Mosaic: Pieces of My Life So Far
by Amy Grant


Doubleday/Flying Dolphin Press, 2007. ISBN 978-0-385-52289-2.
Reviewed by Susan Ideus
Posted on 02/19/2008

Nonfiction: Memoir; Nonfiction: Faith/Spirituality/Inspiration

If you are an Amy Grant fan, as I admit unabashedly to being, you will love this book because it so quintessentially Amy. Her personality comes through on every page, whether song lyrics, prose or poetry. This is a loosely woven look at Amy's life and what has been, and is, important to her as Amy Grant Gill, daughter, sister, wife, mother, co-worker and friend. If you are not already a fan, you'll find that this book offers intimate insights into the life of a major recording star and public figure turned memoirist.

At age 48, Grant is defined more by her relationships than she is by her music or her career. Indeed, those are but a reflection of the person she has become. She says of this stage of her life: "The beauty of being in the middle of my life is the vantage point it provides. From my forties I can look ahead to my parents navigating old age at full tilt and take mental notes about what lies ahead. Even from here I can see that growing old is not for the cowardly. At the same time I can look back to childhood and the young-adult years with more understanding and compassion for myself in retrospect, for my children and for all the young people I know who are swept up in the swirl of the early decades of life." (p. 117)

The book is full of vignettes about important people in her life, from Uncle Larry, whom she never knew, to a friend ill with cancer, to her greatly valued crew of managers and musicians. Inserted throughout are song lyrics and poems which serve to highlight her musings and recollections. She shares uplifting accounts of her journey, beginning as an awkward 16-year-old singer and becoming an accomplished mega-star in both Christian and contemporary music. Grant has certainly won her share of awards. She has dined with, entertained for, and been a personal guest of presidents. Still, she seems at times in awe of all she has achieved.

Grant never denies that there have been rough times in her life, including a divorce from first husband Gary Chapman, father of her three older children. She never asks for the reader's sympathy nor does she offer excuses. She doesn't mention the very public outcry when it was learned that a Christian artist was divorcing. She easily could have slipped into self-pity when she was maligned by those who were more interested in her supposed sin than in her singing. She mentions the divorce only in terms of how she struggled with her own failure and rebuilding her broken family. Her marriage a year later to Vince Gill became more fodder for the gossip-mongers, since these Christian stars, both divorced, were now marrying. They could have retreated from the public eye but both chose to stand with their heads high and proclaim publicly how blessed they were to have found one another. Now, years and their daughter Corrina later, their relationship is quietly serene.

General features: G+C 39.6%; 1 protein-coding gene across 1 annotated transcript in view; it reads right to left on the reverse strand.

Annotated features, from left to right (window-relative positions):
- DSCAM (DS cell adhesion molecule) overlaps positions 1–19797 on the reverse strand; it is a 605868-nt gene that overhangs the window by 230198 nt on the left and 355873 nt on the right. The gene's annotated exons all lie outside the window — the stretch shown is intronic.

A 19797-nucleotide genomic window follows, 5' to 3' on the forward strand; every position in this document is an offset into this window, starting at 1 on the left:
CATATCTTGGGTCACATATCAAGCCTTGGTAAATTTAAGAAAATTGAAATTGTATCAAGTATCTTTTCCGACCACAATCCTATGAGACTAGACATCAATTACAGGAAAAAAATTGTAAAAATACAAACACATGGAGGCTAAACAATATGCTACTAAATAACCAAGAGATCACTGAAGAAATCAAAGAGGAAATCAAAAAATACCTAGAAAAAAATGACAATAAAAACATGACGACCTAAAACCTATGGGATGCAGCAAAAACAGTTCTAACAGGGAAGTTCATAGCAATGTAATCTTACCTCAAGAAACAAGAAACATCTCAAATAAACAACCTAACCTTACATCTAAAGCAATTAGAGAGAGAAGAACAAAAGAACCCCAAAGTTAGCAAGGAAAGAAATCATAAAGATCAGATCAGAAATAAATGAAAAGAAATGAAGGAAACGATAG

Amy's attitude toward hard and trying times is reflected in something her dear friend Sarah Cannon (aka Minnie Pearl) told her. "Black is most important color for an artist. You see, without black there is no depth. Without black everything appears flat." (p. xvii) Having endured bleak times,Amy found this to be true in her own life . These, she says, "add depth to every other experience...Seasons of darkness have made the landscape of my life richer, but I am grateful to say that my days are overwhelmingly filled with light." (p. xvii) These black "lines" have served to pull together the mosaic that is Amy's life so far.

For those of us to whom writing is important, what she had to say about writing and writers seems at first whimsical and then very perceptive. "I've always believed that real writers are formed from the ground up. They know from the beginning that they want to write, they dream of writing, they keep their noses to the grindstone for years, they suffer rejection after rejection from publishers, and finally one day, miraculously, they get a breakthrough. Real writers emerge from some magical, solitary existence, having lived an otherworldly life." (p.xv) Still, she decided to write although she was unsure how to start. She discovered, as oftentimes happens to those who dare to put their pen to paper, several unexpected blessings.

"Compiling this collection of memories has had two profound effects on me.," she writes. "The first and most obvious would be that I have spent a lot of time reminiscing, and that has made me grateful for all the people and experiences in my life." Then she says: "Thanks to writing and remembering, I'm reinspired to value both the mundane and magical moments. Some days are crowded with details and others with sweet hours of peace and beauty, but whatever they hold, I don't want to miss a thing. In trying to capture a few memories as best I can, I give myself the gift of treasuring what has been so far a very full and meaningful life." Not bad for someone who didn't think she was a writer.


Amy Grant is a singer-songwriter, best known in Contemporary Christian and pop music, having sold over 30 million units worldwide. Her first album was released during her senior year in high school and she has been a force in American music ever since. Grant has won six Grammy Awards, 21 Gospel Music Association Dove Awards, and had the first Christian album ever to go Platinum. She has also hosted a reality TV show, Three Wishes. She now lives in Nashville with husband Vince Gill and their children. Visit her website.

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